This form guarantees a clear understanding from both parties by outlining what is being left to the buyer, throughout each room of the house. For example, if your property has a large garden, then the form will outline the contents of this area, and what is being left to the buyer.
Property Information Form
You need to give yourself lots of time to fill out the property information form when selling your house. It is a large and time-consuming document to complete – but it is required in the UK when selling your house.
Your property information form covers:
- Current tenants
- Ongoing complaints and disputes
Set aside enough time to fill out this document in detail. If you don’t, then your house sale will take longer.
The FENSA certificate is relevant to you if you have had replacement windows or doors since 2002.
If you have only lived in the home since a year after 2002, then you should check the records of your property to find out if this work has taken place. In most instances, the previous owner of your house will have left the certificate upon the sale of the home, when you bought it.
You require documentation when selling your house if you, or a previous owner, has replaced the boiler. For example, you will often have to provide a gas safe certificate.
The buyer of your property may also ask for an up-to-date service to be carried out, if you are unable to provide the required boiler documents which prove the property has been regulated and tested.
It is important that you provide any electrical documents when selling your property. These documents should detail, for example, any rewiring or electrical replacements.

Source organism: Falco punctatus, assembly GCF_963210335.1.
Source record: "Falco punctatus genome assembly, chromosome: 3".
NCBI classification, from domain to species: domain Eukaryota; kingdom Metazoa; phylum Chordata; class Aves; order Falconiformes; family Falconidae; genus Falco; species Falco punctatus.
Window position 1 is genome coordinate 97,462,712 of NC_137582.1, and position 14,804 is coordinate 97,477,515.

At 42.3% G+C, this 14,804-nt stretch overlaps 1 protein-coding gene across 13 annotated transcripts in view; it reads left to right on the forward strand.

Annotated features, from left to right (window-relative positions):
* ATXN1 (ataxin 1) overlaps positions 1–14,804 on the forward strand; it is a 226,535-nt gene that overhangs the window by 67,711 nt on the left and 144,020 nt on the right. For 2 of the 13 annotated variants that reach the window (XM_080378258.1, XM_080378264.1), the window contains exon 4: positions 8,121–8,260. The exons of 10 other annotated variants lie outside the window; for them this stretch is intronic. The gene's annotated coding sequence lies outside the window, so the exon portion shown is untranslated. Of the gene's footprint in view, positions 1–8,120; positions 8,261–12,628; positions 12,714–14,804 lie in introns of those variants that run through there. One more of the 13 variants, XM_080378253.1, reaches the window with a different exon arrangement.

You should be able to find an electrician who can supply the building regulations compliance certificate, or an electrical safety certificate, for you to pass on to the new owner(s) of your property.
Alterations and extension documents
You will require documentation when selling your house which shows that any extensions or alterations made to your house were done so while adhering to the correct legal process. For example, these documents may need to provide that you got building regulation approval, and planning permission, before any renovations took place.
Of course, not all renovations require permission, but you should always aim to be ‘in the know’ from the offset to prevent any delayed sales.
You are required to provide details about your existing mortgage when selling your house. This documentation should include details of your account, as well as the amount that is still owed on the mortgage.
You should give details of any extra loans or charges registered to your home.
Acceptance of offer
Once you have completed the sale of your property, your solicitor/conveyancer will draft up a document stating the acceptance of the offer. You need this document to ensure your sale goes through.
What paperwork do I need to sell my house by owner?
It is critical that you have the right paperwork available when selling your house by owner.
For this process, you will need the following paperwork:
- Comparative market analysis
- Seller’s net sheet
- Mortgage payoff statement
- Prelim title report
- Certificate of compliance
- Property survey
- Original sales contract
You will have immense difficulty selling your property by owner unless you have all of this paperwork available.
Sell your house easily
WeBuyAnyHome offers a convenient, quick way to sell your house fast. We are a cash house buyer that sells your property quickly in any timeframe. No fees, no hassle and no delays.
You can trust us with a smooth and quick sale of your property and this expands to selling a house with tenants.
Want to know how it works? Feel free to get in touch and we’ll happily run you through the process.